You’ve most likely never noticed, but on the back of any package of cotton swabs there’s a written warning that is some version of this:
“Caution: Do not enter the ear canal with this product. Penetrating the ear canal could cause injury.”
If you have a package of cotton swabs, go check it out for yourself.
The thing is, it’s not just physicians, audiologists, and hearing professionals who advise against the use of cotton swabs to clean the ears—even the makers of cotton swabs think it’s a bad idea!
So why, if the use of cotton swabs is such a popular technique of ear cleaning, should it be avoided? Why are the manufacturers so adamant that you don’t use their product in this way?
We’re glad you asked: here are four reasons to never use cotton swabs to clean your ears again.
1. Earwax is important
Earwax has a couple of beneficial functions besides being gross. It has antibacterial characteristics to reduce the risk of infections, it works as an insect repellent to keep bugs out of your ears, and it helps to lubricate the ear canal, which helps prevent dry, itchy skin.
2. Cotton Swabs push earwax up against the eardrum
Using cotton swabs is actually dangerous. When you drive any foreign object into the ear canal, you’re moving most of the earwax up against the eardrum. This can rupture the eardrum or can bring on an impaction that will lead to hearing loss.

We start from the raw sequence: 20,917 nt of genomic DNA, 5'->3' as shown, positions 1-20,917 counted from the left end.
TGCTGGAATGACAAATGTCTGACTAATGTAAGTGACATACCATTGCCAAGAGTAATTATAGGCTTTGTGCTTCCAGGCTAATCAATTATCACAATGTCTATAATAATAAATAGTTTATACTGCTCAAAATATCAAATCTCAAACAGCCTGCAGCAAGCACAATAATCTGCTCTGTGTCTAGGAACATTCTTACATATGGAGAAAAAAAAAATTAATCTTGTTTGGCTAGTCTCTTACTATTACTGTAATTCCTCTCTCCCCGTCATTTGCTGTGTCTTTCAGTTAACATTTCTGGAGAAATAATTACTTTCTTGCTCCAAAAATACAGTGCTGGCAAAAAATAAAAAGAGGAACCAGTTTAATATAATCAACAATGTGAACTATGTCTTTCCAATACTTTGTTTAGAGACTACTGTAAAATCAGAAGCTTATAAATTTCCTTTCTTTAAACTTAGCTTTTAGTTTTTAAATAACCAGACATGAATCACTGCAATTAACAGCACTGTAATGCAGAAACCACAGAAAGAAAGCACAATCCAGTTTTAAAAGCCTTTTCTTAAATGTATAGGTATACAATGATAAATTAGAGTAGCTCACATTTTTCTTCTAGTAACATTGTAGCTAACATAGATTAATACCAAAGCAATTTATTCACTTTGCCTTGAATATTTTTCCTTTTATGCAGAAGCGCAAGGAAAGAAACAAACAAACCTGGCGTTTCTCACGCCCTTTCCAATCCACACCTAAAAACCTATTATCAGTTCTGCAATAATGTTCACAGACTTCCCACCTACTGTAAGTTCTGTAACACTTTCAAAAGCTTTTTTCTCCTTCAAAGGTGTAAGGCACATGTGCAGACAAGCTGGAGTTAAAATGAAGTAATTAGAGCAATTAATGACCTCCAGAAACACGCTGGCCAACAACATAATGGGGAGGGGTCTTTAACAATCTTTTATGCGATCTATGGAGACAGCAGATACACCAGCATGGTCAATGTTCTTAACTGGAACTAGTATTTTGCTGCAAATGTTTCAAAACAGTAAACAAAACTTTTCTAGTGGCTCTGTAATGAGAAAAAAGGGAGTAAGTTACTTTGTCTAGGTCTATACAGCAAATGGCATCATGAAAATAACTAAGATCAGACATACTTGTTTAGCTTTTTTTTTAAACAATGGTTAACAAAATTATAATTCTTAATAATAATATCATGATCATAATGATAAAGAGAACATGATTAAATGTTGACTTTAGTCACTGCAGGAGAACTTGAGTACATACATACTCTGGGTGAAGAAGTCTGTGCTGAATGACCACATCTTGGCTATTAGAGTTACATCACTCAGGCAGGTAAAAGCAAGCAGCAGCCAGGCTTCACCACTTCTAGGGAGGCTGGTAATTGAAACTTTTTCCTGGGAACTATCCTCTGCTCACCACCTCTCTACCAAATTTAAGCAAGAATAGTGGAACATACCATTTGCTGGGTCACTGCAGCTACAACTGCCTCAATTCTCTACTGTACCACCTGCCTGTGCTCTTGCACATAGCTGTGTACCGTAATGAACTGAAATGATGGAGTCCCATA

3. Earwax removes itself
The ear is specifically designed to remove its own earwax. The normal motions of your jaw—from talking, eating, or yawning—will push the earwax to the outer ear. All that’s needed from you is normal showering and cleaning the external ear with a washcloth.
4. Excessive earwax removal causes dry skin
Earwax has lubricating and antibacterial properties, so if you remove too much, you’ll have a dried out, itchy feeling and will be more susceptible to infections.
What to do instead
There are several commercial (and do-it-yourself) solutions you can use to flush out your ears, which is far safer than inserting foreign objects into the ear canal. However, if you’re having problems with excessive earwax or you’re having difficulty hearing, it’s usually best to pay a visit to a hearing professional.
Hearing professionals are thoroughly trained in the structure and function of the ear, and can diagnose any issues you may have with earwax buildup or hearing loss. It’s always a wise course of action to rule out more severe problems, and if cleaning is all that’s required, you’ll get the peace of mind of knowing that it’s being done the right way.